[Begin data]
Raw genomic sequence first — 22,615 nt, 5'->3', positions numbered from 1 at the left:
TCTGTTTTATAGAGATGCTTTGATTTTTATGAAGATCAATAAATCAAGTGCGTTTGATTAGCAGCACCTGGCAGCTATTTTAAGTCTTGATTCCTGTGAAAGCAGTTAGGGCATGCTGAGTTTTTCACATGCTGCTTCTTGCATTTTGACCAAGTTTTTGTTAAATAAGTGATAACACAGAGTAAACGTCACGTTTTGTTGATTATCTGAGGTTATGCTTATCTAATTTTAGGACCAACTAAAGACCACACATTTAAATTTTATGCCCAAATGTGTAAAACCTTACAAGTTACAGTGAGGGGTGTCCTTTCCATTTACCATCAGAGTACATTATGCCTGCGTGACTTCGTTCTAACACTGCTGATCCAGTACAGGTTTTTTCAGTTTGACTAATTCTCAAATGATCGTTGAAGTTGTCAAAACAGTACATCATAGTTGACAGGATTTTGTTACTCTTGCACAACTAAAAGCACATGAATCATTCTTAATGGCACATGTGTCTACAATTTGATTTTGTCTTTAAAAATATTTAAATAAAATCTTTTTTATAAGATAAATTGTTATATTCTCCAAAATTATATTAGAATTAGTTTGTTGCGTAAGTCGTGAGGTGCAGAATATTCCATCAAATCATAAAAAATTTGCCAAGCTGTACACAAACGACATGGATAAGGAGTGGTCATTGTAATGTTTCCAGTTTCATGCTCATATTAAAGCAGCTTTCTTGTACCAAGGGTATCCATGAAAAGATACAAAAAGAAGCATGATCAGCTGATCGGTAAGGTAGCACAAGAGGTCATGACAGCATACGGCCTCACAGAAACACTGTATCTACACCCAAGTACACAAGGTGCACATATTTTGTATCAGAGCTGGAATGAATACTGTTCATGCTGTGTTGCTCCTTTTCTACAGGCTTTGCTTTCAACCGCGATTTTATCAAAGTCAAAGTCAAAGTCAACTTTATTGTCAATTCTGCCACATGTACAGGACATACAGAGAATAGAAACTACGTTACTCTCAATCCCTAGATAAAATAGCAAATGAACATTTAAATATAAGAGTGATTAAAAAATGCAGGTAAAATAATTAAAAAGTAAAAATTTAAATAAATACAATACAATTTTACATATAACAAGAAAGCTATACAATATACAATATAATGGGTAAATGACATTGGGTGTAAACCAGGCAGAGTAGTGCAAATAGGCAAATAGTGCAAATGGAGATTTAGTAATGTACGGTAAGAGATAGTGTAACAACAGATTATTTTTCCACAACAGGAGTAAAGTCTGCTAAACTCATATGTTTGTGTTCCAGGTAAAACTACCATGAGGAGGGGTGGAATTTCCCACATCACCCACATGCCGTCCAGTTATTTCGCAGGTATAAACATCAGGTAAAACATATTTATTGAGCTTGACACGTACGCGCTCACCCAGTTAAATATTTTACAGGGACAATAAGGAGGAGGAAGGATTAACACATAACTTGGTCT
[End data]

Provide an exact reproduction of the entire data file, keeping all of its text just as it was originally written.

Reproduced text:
Raw genomic sequence first — 22,615 nt, 5'->3', positions numbered from 1 at the left:
TCTGTTTTATAGAGATGCTTTGATTTTTATGAAGATCAATAAATCAAGTGCGTTTGATTAGCAGCACCTGGCAGCTATTTTAAGTCTTGATTCCTGTGAAAGCAGTTAGGGCATGCTGAGTTTTTCACATGCTGCTTCTTGCATTTTGACCAAGTTTTTGTTAAATAAGTGATAACACAGAGTAAACGTCACGTTTTGTTGATTATCTGAGGTTATGCTTATCTAATTTTAGGACCAACTAAAGACCACACATTTAAATTTTATGCCCAAATGTGTAAAACCTTACAAGTTACAGTGAGGGGTGTCCTTTCCATTTACCATCAGAGTACATTATGCCTGCGTGACTTCGTTCTAACACTGCTGATCCAGTACAGGTTTTTTCAGTTTGACTAATTCTCAAATGATCGTTGAAGTTGTCAAAACAGTACATCATAGTTGACAGGATTTTGTTACTCTTGCACAACTAAAAGCACATGAATCATTCTTAATGGCACATGTGTCTACAATTTGATTTTGTCTTTAAAAATATTTAAATAAAATCTTTTTTATAAGATAAATTGTTATATTCTCCAAAATTATATTAGAATTAGTTTGTTGCGTAAGTCGTGAGGTGCAGAATATTCCATCAAATCATAAAAAATTTGCCAAGCTGTACACAAACGACATGGATAAGGAGTGGTCATTGTAATGTTTCCAGTTTCATGCTCATATTAAAGCAGCTTTCTTGTACCAAGGGTATCCATGAAAAGATACAAAAAGAAGCATGATCAGCTGATCGGTAAGGTAGCACAAGAGGTCATGACAGCATACGGCCTCACAGAAACACTGTATCTACACCCAAGTACACAAGGTGCACATATTTTGTATCAGAGCTGGAATGAATACTGTTCATGCTGTGTTGCTCCTTTTCTACAGGCTTTGCTTTCAACCGCGATTTTATCAAAGTCAAAGTCAAAGTCAACTTTATTGTCAATTCTGCCACATGTACAGGACATACAGAGAATAGAAACTACGTTACTCTCAATCCCTAGATAAAATAGCAAATGAACATTTAAATATAAGAGTGATTAAAAAATGCAGGTAAAATAATTAAAAAGTAAAAATTTAAATAAATACAATACAATTTTACATATAACAAGAAAGCTATACAATATACAATATAATGGGTAAATGACATTGGGTGTAAACCAGGCAGAGTAGTGCAAATAGGCAAATAGTGCAAATGGAGATTTAGTAATGTACGGTAAGAGATAGTGTAACAACAGATTATTTTTCCACAACAGGAGTAAAGTCTGCTAAACTCATATGTTTGTGTTCCAGGTAAAACTACCATGAGGAGGGGTGGAATTTCCCACATCACCCACATGCCGTCCAGTTATTTCGCAGGTATAAACATCAGGTAAAACATATTTATTGAGCTTGACACGTACGCGCTCACCCAGTTAAATATTTTACAGGGACAATAAGGAGGAGGAAGGATTAACACATAACTTGGTCT